Topic: |
Population Stratification: Simpson’s Paradox In Genetic Association |

Speaker: |
Prof. SAURABH GHOSH (Human Genetics Unit Indian Statistical Institute, Kolkata) |

Date: |
2019-08-07 (Wed) 14:00 – 16:00 |

Location: |
Auditorium 107 at IIS new Building |

Host: |
Huai-Kuang Tsai |

**Abstract:**

The effect of population stratification (usually characterized by the presence of genetic heterogeneity) on tests of genetic association for both binary as well as quantitative traits has traditionally been studied in the context of false positive rates. It is well known that a test based on a sample comprising genetically or phenotypic heterogeneous subpopulations is susceptible to an inflated rate of false positives for population-based designs but not for family-based designs. On the other hand, the effects of population stratification on the false negative rates of association tests based on either of the study designs have remained largely unexplored. In this talk, we first investigate, both analytically as well as empirically, the possible marginal and joint effects of genetic and phenotypic heterogeneities on the false negative rates (and hence power) of both population-based as well as family-based tests for quantitative traits with controlled false positive rates. We study the marginal effect of either phenotypic or genetic heterogeneity on the powers of some popular population-based association tests for quantitative traits and evaluate both the marginal as well as joint effects of genetic and phenotypic heterogeneities on some model free family-based tests for transmission disequilibrium. On a related issue, we discuss a novel Bayesian semi-parametric algorithm to correct for population stratification in tests of association. While several methods have been developed to infer on population structure and correct for stratification in the tests for association, the estimation of the number of underlying subpopulations (*K*), which is of additional interest from an evolutionary perspective, has not been adequately addressed, except in STRUCTURE. In order to circumvent the problem of estimation of parameters in high dimensional spaces, STRUCTURE adopts an ad hoc approach of Bayesian deviance that tends to overestimate *K* and may lead to reduced power in detecting association. Following the approach of Bhattacharya (2008), we use a MCMC procedure to estimate population structure under the assumption that *K* is random. Based on extensive simulations under a set-up of no admixture and an unlinked set of markers, we found that our method provides more accurate estimates of *K* compared to STRUCTURE and is marginally more powerful than STRAT after controlling for the overall false positive rate. We have also analyzed the Human Genome Diversity Panel data using our model and have obtained very good clustering of the individuals in the panel.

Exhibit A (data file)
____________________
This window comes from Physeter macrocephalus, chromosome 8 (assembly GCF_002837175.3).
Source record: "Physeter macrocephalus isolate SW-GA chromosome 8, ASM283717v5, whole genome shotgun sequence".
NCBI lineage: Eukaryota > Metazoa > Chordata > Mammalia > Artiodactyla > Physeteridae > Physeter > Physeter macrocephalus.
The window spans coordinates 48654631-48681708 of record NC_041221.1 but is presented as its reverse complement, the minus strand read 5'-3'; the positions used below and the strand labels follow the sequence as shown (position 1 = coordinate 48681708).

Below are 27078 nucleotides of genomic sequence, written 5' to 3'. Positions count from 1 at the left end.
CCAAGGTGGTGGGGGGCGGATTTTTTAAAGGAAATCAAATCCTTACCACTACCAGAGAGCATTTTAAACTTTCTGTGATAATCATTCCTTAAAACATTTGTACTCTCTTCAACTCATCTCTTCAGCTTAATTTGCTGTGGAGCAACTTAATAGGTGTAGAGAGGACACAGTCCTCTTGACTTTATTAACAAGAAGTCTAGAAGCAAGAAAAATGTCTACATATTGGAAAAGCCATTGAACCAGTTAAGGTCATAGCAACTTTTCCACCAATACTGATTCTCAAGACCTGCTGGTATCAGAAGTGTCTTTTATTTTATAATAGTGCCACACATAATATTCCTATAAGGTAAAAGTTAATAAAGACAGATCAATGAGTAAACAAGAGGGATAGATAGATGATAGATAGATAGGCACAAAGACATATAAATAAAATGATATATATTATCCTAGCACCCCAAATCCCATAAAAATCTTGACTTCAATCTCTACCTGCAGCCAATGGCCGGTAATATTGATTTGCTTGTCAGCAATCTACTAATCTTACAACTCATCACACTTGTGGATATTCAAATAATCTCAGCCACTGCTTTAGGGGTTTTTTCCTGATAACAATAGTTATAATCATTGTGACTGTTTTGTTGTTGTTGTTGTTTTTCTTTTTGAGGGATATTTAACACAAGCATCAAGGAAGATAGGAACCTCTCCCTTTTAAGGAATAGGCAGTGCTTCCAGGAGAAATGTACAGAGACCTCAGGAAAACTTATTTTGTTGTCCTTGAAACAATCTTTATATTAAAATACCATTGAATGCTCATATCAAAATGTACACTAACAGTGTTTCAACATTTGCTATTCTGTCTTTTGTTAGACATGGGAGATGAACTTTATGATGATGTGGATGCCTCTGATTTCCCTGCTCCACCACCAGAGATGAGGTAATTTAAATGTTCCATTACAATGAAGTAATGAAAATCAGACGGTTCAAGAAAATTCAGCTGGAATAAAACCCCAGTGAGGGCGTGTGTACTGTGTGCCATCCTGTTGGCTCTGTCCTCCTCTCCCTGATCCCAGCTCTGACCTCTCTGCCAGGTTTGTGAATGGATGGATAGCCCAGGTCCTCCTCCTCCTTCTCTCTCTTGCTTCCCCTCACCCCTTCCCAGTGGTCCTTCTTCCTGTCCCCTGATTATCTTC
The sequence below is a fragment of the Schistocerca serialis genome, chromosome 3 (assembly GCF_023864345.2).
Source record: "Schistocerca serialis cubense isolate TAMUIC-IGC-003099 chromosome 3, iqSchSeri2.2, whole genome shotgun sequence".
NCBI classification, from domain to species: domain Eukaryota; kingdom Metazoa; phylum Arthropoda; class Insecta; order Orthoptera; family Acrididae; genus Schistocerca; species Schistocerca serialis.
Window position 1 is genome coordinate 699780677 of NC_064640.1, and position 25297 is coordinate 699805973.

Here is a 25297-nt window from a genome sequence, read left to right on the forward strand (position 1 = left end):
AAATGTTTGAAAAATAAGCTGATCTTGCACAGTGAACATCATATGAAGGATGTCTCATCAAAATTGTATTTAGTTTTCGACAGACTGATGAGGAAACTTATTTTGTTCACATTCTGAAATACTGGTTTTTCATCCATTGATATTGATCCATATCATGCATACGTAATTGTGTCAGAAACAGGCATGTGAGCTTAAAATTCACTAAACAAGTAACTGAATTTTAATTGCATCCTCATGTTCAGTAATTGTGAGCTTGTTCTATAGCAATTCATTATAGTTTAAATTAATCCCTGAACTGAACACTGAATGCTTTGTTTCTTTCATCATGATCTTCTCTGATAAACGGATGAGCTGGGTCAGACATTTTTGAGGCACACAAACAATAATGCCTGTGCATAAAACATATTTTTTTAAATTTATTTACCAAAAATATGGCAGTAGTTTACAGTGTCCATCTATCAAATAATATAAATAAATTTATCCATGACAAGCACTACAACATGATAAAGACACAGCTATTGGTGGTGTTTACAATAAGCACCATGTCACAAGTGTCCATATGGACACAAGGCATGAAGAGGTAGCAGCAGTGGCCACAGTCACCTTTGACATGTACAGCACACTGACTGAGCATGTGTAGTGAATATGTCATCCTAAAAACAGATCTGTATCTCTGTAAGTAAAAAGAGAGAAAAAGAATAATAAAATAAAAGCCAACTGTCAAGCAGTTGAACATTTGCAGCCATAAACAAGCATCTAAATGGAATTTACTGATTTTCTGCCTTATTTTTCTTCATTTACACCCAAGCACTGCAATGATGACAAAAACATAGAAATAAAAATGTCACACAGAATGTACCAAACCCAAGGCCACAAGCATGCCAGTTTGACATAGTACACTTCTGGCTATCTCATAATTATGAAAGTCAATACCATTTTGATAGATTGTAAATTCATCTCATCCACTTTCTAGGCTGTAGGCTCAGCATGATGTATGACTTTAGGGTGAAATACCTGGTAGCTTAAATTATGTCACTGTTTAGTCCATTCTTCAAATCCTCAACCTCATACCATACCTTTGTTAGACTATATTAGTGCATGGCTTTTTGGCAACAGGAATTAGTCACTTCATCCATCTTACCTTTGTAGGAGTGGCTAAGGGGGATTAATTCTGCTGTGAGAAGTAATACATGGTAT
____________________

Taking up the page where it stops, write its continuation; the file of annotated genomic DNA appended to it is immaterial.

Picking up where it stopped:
(This is a joint work with Tanushree Haldar and Arunabha Majumdar)